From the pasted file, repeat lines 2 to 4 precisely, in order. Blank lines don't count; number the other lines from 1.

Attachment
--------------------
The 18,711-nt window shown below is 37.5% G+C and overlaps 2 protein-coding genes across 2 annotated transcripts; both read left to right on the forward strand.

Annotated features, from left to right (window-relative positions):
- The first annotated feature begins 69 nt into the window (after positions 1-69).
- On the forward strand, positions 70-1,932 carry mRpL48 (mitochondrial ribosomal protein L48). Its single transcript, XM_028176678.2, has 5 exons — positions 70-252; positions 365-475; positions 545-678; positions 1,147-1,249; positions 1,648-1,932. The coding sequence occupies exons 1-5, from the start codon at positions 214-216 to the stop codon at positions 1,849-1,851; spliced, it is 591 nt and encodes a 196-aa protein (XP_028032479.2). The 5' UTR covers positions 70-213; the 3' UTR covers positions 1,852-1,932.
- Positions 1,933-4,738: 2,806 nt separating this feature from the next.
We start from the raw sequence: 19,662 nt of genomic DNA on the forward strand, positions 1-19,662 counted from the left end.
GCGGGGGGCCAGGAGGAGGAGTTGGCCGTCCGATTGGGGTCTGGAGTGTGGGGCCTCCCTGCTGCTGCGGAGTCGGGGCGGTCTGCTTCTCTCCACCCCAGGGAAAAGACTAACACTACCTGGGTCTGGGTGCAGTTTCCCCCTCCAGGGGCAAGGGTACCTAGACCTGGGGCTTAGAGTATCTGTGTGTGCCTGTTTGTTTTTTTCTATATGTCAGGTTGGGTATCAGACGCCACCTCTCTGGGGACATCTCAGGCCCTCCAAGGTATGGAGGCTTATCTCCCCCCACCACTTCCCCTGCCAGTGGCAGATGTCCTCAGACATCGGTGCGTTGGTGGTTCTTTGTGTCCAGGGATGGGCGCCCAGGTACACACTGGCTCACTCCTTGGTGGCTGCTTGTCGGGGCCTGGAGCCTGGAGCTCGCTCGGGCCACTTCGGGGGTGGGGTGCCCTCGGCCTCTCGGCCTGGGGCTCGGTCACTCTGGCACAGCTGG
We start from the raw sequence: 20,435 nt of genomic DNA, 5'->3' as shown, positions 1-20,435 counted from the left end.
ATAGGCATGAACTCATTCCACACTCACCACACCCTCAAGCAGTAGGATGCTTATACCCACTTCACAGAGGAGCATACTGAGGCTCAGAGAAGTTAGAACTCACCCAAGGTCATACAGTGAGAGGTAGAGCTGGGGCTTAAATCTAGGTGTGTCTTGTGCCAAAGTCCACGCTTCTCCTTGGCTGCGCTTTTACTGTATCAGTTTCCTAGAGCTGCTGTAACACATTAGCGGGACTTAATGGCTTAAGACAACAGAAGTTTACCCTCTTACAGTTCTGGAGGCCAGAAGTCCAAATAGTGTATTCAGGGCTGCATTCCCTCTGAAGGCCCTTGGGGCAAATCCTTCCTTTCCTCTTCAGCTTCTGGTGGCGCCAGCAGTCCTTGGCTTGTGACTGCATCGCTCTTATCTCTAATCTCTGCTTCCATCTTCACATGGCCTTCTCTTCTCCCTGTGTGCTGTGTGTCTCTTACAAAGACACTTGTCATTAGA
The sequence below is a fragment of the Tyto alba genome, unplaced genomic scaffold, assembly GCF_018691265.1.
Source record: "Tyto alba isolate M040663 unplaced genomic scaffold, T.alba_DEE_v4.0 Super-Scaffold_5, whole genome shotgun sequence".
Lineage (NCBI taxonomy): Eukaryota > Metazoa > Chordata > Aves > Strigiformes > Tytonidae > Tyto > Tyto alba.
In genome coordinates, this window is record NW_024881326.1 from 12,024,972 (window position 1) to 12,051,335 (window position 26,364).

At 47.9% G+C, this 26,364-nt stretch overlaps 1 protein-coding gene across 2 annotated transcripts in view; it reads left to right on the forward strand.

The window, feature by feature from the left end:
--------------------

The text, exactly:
Annotated features, from left to right (window-relative positions):
- The first annotated feature begins 69 nt into the window (after positions 1-69).
- On the forward strand, positions 70-1,932 carry mRpL48 (mitochondrial ribosomal protein L48). Its single transcript, XM_028176678.2, has 5 exons — positions 70-252; positions 365-475; positions 545-678; positions 1,147-1,249; positions 1,648-1,932. The coding sequence occupies exons 1-5, from the start codon at positions 214-216 to the stop codon at positions 1,849-1,851; spliced, it is 591 nt and encodes a 196-aa protein (XP_028032479.2). The 5' UTR covers positions 70-213; the 3' UTR covers positions 1,852-1,932.